Efforts of Stormont workers ensure veteran has proper burial
A special American flag soon will have a place of honor at Stormont Vail in Topeka.
It's a lasting reminder of a man they never knew in life, but who, in death, made a profound impact on the lives of Stormont's lab director Shelley D'Attilio and supervisor Heather Abrams.
"We were kind of like his last family here," D'Attilio said.
He was James Wilson. Wilson died in June with no next of kin to claim his body.
Normally, the person would transfer to the Shawnee County coroner, but they were out of room so Wilson stayed at Stormont's morgue. The morgue at the hospital falls under the supervision of the lab, and, as weeks became months, D'Attilio and Abrams couldn't forget him.
"It just became more and more important that we have a place for him to go," D'Attilio said.
"Every week it seemed to fuel the fire a little bit more, trying to figure out a way to help him because he didn't have anybody out there that was able to," Abrams added.
The ladies noticed visits to the VA in Wilson's medical record. They called them, and learned if they could provide honorable discharge papers showing Wilson was a veteran, the VA could assist with burial.
Looking for help in obtaining the correct documents, D'Attilio and Abrams reached out to Jolayne Greer at Penwell-Gabel in Topeka. She knew just who to contact for the forms.
They learned James P. Wilson was a sergeant in the U.S. Air Force, a Vietnam veteran, serving from 1966 to 1970.
Greer then helped with another call to Leavenworth National Cemetery.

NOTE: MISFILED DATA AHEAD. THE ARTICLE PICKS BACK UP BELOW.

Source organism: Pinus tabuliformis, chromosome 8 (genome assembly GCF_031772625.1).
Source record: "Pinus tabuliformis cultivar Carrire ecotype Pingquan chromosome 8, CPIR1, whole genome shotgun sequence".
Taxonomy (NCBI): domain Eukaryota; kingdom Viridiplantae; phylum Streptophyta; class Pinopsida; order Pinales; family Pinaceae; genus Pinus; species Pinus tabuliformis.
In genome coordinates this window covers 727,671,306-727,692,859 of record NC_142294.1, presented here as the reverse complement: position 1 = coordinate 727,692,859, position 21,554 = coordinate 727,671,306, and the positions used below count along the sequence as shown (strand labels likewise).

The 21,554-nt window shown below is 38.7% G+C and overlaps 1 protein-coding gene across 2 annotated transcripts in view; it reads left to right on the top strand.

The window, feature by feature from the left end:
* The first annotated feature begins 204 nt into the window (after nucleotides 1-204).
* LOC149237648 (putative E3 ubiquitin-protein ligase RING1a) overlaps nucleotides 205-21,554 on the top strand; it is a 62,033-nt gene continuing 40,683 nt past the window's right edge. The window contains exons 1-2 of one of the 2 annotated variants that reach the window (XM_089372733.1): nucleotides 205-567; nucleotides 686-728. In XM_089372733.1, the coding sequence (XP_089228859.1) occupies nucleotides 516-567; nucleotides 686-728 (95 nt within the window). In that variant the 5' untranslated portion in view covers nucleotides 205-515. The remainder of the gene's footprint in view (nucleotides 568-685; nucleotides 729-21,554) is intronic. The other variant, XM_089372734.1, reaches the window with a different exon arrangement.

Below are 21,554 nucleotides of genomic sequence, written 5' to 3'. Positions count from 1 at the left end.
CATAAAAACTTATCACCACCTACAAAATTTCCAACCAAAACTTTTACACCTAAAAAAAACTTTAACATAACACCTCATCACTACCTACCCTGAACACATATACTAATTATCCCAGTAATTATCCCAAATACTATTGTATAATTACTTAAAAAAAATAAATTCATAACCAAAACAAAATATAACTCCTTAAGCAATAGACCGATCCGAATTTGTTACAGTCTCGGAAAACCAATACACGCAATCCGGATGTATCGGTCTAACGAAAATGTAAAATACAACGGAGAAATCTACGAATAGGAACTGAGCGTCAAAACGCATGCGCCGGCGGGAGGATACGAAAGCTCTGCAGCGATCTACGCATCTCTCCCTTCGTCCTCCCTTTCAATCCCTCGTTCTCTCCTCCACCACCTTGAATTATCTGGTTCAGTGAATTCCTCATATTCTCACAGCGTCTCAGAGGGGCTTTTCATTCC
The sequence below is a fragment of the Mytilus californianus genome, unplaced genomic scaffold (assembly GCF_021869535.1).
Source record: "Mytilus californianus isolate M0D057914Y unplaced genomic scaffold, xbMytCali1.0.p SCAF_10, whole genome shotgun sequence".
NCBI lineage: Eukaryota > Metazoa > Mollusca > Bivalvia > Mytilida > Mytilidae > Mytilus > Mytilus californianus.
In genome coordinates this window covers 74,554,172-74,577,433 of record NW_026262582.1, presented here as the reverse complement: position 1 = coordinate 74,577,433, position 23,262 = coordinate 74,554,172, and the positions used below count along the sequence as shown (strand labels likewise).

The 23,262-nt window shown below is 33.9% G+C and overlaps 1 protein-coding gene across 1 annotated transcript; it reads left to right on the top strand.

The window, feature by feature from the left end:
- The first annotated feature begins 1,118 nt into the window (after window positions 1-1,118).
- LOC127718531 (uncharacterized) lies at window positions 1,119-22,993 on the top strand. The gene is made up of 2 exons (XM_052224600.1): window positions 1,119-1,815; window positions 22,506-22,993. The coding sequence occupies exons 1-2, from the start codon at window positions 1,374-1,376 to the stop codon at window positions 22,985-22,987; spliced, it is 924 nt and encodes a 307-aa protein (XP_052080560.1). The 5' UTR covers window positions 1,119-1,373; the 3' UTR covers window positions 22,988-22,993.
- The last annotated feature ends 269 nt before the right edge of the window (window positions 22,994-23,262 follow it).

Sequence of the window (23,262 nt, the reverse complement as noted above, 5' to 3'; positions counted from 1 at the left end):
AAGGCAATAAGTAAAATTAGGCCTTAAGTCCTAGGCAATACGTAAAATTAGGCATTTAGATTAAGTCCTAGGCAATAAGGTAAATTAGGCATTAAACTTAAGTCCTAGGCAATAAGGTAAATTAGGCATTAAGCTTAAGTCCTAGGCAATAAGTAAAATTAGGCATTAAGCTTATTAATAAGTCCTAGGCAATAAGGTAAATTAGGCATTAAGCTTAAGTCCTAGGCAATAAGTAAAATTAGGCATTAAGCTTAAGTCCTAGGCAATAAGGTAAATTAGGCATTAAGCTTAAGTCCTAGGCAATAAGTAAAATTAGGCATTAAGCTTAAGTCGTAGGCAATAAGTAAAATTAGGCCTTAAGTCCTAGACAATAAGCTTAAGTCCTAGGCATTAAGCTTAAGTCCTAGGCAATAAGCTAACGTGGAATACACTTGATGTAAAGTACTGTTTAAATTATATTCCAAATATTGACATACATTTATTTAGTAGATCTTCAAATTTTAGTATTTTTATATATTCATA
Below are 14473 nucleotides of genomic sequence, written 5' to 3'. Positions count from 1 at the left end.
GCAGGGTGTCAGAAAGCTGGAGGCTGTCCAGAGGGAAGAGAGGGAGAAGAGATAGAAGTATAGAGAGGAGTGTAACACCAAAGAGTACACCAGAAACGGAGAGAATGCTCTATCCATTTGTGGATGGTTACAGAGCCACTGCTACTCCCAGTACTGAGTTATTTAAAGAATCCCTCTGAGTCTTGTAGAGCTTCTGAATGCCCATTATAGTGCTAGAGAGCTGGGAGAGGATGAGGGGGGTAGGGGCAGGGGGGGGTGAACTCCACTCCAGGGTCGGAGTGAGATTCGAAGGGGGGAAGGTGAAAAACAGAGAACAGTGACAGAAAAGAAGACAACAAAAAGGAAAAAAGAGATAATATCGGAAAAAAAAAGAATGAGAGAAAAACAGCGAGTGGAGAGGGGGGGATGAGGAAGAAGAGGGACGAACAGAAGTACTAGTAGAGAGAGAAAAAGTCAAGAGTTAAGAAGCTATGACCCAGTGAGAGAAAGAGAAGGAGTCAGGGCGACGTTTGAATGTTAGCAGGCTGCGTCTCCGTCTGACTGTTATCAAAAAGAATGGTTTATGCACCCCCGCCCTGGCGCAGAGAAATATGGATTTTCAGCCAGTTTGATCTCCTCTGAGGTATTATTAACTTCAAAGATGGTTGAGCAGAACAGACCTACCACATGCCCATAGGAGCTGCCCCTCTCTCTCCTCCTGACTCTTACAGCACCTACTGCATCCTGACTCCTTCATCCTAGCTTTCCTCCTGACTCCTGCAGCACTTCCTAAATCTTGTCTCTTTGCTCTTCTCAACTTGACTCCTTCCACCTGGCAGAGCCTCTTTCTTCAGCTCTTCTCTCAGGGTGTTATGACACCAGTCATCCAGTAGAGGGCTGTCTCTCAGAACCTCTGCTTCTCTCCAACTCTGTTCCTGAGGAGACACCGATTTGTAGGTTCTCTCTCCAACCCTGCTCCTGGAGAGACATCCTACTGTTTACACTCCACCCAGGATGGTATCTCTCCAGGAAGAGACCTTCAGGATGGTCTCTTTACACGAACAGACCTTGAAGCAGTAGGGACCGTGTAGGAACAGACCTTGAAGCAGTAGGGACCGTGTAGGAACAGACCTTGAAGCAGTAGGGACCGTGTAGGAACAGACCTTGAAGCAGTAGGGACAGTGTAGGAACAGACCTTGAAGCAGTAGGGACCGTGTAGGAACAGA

On October 9th, Greer and D'Attilio traveled to Leavenworth National Cemetery to watch as Sgt. Wilson was laid to rest.
"To know that he was in a place that respected his service, that he was with other veterans, and to know that his service was honored - it meant a lot to us," D'Attilio said.
Perhaps most meaningful was when the Air Force Honor Guard presented the flag that covered the casket to those who showed Wilson this final act of kindness.
"(It was) incredibly moving to be handed this flag by the Honor Guard," D'Attilio said. "I did not know Mr. Wilson in life, but at that point he felt like he was a family member of ours, that we wanted to be there for him."
As for why they went to so much effort for someone they didn't know, Abrams said it is simply how people should treat one another.
"At the end of everyone's life, they deserve to be treated as a human being, respectfully," she said. "It's funny, you don't even know what the person looks like or who they were before they passed away, but doing something like that for another person - it really humanizes everything."
Stormont later learned Wilson had a brother who also is buried at Leavenworth National Cemetery.
The flag will be framed and displayed at Stormont.
Greer says if there's a veteran in your family, talk to your funeral planner about options you may have for assistance.